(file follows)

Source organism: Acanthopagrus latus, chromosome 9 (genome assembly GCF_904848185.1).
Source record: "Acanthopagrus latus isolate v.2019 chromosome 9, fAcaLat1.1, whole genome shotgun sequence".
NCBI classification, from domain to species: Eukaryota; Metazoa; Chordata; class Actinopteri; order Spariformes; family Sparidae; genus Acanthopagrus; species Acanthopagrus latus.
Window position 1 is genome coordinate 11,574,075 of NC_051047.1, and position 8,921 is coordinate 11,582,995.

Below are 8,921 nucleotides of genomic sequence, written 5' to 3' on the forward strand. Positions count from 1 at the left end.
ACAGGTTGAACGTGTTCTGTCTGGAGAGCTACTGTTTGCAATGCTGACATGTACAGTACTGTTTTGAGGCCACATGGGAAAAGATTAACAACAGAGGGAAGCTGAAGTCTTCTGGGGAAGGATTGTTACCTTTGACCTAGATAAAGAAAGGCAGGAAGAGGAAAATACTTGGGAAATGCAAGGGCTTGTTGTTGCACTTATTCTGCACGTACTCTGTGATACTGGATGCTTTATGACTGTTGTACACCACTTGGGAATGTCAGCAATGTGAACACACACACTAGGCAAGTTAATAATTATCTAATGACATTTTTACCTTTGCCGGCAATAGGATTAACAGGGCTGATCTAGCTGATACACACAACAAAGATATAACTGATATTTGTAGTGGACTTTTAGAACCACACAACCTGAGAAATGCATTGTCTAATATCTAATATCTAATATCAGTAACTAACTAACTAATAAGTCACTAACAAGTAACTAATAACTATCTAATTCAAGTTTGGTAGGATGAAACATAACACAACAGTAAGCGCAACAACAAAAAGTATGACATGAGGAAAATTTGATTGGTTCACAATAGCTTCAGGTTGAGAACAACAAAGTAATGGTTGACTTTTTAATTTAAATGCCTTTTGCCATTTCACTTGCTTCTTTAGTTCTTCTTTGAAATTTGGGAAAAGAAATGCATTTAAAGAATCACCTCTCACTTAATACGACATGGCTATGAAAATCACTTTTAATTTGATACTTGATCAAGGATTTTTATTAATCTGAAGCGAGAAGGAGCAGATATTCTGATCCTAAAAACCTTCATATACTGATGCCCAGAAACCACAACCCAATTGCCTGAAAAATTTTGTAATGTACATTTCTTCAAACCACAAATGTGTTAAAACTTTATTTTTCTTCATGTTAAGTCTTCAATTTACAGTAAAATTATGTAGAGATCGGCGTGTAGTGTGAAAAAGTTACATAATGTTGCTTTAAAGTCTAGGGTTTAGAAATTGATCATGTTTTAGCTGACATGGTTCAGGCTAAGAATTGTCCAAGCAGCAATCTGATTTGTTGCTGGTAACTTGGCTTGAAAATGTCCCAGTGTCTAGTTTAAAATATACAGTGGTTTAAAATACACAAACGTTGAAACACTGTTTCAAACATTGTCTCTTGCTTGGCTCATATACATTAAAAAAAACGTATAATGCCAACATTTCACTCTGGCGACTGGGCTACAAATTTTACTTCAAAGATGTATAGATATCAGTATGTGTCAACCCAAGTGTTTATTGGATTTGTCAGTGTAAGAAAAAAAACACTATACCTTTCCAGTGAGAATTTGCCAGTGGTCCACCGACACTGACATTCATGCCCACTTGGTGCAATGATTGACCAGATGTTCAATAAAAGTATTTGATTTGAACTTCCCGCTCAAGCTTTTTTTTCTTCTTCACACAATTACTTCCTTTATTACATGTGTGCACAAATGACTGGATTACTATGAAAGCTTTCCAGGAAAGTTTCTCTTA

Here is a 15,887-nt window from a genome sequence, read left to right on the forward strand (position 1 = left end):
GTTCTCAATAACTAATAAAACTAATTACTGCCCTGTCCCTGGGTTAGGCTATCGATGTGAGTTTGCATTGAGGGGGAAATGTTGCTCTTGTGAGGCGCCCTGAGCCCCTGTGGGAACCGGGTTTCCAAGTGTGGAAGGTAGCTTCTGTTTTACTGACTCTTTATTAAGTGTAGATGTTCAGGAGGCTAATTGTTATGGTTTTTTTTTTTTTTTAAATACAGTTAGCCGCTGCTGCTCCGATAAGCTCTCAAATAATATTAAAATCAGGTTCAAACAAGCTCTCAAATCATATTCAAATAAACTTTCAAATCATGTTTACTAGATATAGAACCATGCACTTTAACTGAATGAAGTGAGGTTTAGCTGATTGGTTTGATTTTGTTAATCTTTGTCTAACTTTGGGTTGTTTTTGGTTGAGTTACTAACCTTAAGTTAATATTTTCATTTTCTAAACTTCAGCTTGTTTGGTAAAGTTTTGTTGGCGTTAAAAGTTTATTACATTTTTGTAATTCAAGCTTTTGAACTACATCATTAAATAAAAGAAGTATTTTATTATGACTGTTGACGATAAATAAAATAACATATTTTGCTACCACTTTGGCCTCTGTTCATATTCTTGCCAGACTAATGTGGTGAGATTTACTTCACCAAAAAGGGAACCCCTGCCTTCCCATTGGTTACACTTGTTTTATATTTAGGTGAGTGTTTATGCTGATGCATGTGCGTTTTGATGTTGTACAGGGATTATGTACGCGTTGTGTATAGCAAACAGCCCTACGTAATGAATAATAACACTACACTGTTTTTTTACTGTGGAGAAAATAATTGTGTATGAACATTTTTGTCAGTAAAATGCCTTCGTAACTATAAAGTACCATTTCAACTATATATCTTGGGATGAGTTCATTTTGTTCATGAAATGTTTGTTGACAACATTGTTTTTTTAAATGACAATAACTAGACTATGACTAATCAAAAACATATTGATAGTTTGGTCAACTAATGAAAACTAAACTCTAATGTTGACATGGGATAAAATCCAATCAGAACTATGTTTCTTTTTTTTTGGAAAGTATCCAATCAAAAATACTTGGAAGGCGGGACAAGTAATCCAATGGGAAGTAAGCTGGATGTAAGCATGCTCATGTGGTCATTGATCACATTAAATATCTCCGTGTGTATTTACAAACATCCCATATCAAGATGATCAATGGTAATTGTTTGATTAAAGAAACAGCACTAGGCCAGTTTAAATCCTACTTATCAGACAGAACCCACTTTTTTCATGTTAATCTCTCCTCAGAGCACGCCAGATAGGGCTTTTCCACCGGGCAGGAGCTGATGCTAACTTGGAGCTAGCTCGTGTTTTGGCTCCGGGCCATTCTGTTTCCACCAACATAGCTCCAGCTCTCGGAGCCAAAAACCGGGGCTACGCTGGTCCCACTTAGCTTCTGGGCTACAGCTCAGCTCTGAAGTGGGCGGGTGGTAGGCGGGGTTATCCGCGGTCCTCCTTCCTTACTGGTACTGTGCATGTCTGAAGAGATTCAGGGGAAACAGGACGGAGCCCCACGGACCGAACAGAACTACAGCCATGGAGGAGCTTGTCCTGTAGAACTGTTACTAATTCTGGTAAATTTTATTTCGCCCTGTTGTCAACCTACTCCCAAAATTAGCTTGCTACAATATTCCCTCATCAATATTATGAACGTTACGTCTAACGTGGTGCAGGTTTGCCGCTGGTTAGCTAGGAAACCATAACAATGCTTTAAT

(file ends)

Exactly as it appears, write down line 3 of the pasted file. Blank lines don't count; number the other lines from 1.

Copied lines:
NCBI classification, from domain to species: Eukaryota; Metazoa; Chordata; class Actinopteri; order Spariformes; family Sparidae; genus Acanthopagrus; species Acanthopagrus latus.